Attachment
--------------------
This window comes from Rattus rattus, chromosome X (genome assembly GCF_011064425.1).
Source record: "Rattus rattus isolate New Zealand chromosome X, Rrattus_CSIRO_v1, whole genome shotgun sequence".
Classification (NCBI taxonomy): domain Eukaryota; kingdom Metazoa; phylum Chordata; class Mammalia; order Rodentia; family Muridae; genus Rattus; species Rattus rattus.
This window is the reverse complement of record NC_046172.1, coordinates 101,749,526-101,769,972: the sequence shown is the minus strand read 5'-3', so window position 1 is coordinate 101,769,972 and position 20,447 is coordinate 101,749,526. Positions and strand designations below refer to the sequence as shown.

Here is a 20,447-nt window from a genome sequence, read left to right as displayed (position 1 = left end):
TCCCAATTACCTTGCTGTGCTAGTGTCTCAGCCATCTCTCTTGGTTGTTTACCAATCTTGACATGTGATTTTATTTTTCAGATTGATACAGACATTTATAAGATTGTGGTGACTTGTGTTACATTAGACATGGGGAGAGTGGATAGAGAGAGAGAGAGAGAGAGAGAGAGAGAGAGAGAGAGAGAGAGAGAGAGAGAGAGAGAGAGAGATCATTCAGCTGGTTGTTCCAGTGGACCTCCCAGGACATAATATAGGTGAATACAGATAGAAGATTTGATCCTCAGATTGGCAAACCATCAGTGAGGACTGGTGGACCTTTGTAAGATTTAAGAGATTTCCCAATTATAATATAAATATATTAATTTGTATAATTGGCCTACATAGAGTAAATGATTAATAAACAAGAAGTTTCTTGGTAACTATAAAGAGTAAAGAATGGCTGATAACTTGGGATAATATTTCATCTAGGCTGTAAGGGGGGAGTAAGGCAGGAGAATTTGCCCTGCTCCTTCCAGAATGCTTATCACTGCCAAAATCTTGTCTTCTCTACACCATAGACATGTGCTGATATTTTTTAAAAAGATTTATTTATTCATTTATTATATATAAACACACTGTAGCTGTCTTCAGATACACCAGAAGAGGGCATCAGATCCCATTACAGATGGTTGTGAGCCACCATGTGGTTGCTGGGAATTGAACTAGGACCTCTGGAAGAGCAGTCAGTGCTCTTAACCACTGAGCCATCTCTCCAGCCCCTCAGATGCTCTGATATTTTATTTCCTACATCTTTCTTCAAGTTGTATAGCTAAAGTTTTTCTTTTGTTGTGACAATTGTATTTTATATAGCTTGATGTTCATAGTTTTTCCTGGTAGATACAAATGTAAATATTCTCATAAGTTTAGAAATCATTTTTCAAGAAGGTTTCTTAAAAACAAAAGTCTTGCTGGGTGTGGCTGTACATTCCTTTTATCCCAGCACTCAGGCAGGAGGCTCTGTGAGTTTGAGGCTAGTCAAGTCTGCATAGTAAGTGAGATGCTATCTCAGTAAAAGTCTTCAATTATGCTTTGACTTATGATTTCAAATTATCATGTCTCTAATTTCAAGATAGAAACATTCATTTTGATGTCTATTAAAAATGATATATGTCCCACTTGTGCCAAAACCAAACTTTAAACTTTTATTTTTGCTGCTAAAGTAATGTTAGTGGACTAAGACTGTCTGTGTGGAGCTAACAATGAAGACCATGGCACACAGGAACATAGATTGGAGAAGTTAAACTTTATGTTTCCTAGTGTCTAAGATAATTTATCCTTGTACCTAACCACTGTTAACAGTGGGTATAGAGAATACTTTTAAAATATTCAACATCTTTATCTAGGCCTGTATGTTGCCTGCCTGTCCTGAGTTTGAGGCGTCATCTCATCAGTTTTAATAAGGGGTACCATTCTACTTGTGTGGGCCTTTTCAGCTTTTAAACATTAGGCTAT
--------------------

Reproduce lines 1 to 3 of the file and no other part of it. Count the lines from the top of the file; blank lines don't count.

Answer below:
This window comes from Rattus rattus, chromosome X (genome assembly GCF_011064425.1).
Source record: "Rattus rattus isolate New Zealand chromosome X, Rrattus_CSIRO_v1, whole genome shotgun sequence".
Classification (NCBI taxonomy): domain Eukaryota; kingdom Metazoa; phylum Chordata; class Mammalia; order Rodentia; family Muridae; genus Rattus; species Rattus rattus.